EU Vows Rules Revamp for Medicines to Boost Supplies, Innovation

European Union regulators pledged a range of actions to increase the supply of medicines on the EU market as the Covid-19 pandemic accentuates concerns about shortages.

The European Commission presented a “pharmaceutical strategy for Europe” that aims to tackle issues including the development of new drugs and the availability of generic ones. One focus is market barriers for certain medicines, with the commission pledging to consider ways to increase competition.

Also on the to-do list: reducing the EU’s dependence on foreign suppliers of some key medicines and ingredients.

With concrete plans including draft legislation due over the coming year, the commission’s blueprint vows a combination of regulatory tightening and relief for drug makers. The European pharmaceutical industry employs around 800,000 people in Europe and spends about 37 billion euros ($44 billion) a year on research.

“Our pharmaceutical sector is strong, but it can deliver more and it can deliver better,” European Health Commissioner Stella Kyriakides said on Wednesday in Brussels. “We need to adapt in order to avoid bottlenecks and regulatory gaps that hamper innovation and new breakthroughs.”

The EU is working to ensure that universal healthcare systems in member countries can face the challenges posed by aging populations, rare diseases and market obstacles to the availability or affordability of some medicines.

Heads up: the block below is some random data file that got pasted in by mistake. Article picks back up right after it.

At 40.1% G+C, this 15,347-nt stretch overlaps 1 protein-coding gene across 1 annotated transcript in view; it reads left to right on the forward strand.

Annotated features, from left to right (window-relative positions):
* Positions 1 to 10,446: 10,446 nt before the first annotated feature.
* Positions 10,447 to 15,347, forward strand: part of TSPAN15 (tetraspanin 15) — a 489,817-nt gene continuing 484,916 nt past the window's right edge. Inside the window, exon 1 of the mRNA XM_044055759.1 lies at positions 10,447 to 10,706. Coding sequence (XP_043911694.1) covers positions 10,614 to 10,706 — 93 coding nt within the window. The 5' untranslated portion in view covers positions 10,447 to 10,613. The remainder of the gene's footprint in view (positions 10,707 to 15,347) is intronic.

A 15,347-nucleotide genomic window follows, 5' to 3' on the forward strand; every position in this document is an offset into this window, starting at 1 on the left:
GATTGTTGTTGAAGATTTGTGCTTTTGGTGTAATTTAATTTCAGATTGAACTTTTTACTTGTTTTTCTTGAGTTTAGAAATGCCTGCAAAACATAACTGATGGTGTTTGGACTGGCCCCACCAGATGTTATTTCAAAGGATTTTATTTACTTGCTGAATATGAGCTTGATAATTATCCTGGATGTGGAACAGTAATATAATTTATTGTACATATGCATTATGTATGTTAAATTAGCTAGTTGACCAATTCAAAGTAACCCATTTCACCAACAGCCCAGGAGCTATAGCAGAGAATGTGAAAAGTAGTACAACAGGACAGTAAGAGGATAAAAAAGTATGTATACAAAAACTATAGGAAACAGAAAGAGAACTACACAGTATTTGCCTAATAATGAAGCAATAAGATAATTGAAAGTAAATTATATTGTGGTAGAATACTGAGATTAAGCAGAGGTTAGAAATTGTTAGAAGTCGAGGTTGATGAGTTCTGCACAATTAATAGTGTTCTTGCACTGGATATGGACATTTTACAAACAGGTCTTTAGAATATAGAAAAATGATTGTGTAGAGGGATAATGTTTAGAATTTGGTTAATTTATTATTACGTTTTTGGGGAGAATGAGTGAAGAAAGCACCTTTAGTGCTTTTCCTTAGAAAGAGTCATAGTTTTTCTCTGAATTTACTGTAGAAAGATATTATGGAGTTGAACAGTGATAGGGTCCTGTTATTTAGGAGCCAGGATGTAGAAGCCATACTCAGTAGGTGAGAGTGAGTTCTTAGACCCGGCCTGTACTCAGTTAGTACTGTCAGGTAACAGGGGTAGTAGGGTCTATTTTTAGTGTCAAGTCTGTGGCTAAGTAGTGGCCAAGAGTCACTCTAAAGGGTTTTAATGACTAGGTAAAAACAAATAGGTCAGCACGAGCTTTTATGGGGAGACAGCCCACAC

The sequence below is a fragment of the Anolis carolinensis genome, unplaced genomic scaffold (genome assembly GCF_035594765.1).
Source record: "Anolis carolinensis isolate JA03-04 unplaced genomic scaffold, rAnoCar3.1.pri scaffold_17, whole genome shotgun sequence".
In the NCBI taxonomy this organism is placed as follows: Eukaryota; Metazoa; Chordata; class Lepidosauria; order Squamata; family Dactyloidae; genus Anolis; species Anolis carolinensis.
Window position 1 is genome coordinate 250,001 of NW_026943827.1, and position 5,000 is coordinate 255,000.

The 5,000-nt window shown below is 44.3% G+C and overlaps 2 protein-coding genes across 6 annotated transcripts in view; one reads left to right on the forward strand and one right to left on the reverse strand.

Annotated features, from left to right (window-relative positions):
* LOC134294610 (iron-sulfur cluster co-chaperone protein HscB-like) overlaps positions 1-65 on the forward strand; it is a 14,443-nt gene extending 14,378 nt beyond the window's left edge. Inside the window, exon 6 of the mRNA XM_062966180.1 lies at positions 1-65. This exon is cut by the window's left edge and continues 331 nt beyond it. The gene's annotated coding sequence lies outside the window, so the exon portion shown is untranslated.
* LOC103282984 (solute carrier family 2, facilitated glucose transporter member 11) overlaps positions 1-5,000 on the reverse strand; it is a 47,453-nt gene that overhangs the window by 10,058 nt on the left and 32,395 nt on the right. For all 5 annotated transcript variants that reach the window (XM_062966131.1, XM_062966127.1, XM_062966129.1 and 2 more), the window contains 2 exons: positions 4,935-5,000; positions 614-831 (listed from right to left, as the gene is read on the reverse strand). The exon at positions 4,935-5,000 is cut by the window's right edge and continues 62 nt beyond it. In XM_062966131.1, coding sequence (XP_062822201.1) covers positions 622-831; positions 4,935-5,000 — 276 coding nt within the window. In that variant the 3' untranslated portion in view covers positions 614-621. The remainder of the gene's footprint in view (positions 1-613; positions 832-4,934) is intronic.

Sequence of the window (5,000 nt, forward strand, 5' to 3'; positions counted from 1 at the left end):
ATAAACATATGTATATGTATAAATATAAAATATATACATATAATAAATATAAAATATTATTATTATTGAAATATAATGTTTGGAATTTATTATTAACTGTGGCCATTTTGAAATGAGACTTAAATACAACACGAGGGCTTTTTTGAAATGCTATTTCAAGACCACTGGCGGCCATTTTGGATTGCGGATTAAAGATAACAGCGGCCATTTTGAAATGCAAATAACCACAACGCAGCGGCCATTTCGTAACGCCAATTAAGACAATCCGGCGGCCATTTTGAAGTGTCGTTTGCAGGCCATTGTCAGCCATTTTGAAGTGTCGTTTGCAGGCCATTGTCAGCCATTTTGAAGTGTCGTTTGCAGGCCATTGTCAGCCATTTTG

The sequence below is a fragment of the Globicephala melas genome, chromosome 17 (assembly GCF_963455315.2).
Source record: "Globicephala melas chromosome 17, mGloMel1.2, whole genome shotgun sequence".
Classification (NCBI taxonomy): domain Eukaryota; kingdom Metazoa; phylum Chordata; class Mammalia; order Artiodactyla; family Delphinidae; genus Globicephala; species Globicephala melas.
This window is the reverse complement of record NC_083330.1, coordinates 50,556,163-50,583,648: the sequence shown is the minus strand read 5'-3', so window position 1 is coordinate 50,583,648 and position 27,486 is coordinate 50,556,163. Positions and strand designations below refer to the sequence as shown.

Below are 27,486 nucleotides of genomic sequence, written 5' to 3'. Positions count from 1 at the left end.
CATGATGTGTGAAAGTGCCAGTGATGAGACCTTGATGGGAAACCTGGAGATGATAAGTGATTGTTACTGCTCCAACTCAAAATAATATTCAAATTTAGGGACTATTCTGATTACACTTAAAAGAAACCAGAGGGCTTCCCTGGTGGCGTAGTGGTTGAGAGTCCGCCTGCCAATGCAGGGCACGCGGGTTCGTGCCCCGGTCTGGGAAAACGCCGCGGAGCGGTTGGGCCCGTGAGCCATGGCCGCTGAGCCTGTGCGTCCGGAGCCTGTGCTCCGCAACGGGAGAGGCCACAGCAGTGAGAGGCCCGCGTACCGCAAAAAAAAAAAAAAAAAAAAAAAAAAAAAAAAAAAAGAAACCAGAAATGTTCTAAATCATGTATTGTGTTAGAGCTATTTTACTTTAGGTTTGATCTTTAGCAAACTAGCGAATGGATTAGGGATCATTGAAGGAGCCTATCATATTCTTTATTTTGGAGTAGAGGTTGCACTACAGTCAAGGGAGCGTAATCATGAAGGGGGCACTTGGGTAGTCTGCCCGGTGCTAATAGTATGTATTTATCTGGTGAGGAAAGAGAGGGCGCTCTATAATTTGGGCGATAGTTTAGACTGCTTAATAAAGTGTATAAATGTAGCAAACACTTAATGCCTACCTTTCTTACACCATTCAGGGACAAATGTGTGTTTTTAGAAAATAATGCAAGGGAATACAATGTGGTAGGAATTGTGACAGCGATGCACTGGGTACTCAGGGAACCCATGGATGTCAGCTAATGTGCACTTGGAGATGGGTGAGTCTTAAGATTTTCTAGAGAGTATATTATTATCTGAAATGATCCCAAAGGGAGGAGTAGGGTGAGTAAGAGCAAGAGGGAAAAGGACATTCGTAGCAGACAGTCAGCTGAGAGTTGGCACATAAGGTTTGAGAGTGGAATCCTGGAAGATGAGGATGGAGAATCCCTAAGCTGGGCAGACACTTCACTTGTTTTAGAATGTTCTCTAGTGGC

While health policy is largely a national-government responsibility in the EU, European institutions and legislation provide a common regulatory framework for what is the world’s second-largest medicines market. Bloc-wide rules exist on, for example, the production of drugs and the conduct of clinical trials.

The Covid-19 pandemic has exposed healthcare vulnerabilities across Europe as countries scrambled for adequate supplies of basic equipment for hospitals, antiviral medications for patients and possible vaccines for the general population. Even the availability of data has been a concern.

The commission, the 27-nation EU’s regulatory arm, said its pharmaceuticals action plan “is a patient-centered strategy that aims to ensure the quality and safety of medicines, while boosting the sector’s global competitiveness.” The planned actions include:

  • Pilot “innovative approaches” to EU development and public procurement of antimicrobials
  • Coordinate development and manufacturing of novel antibiotics
  • Revise existing legislation on medicines for children and rare diseases “to improve the therapeutic landscape and address unmet needs”
  • Create greater “conditionality” of incentives to support broader access for patients
  • Pursue “targeted policies” to increase generic drugs on the market
  • Steer cooperation between national pricing and reimbursement authorities and healthcare payers
  • Create a “European Health Data Space” to enable better healthcare and research
  • Provide “tailored incentives” for innovation
  • Enact in “full” the regulatory framework for clinical trials
  • Streamline approval procedures
  • Strengthen obligations for supply and transparency
  • Initiate a “structured dialog” with drug makers and governments “to identify vulnerabilities in the global supply chain of critical medicines, raw pharmaceutical materials, intermediates and active pharmaceutical substances”
  • Establish an “EU Health Emergency Response Authority”

©2020 Bloomberg L.P.

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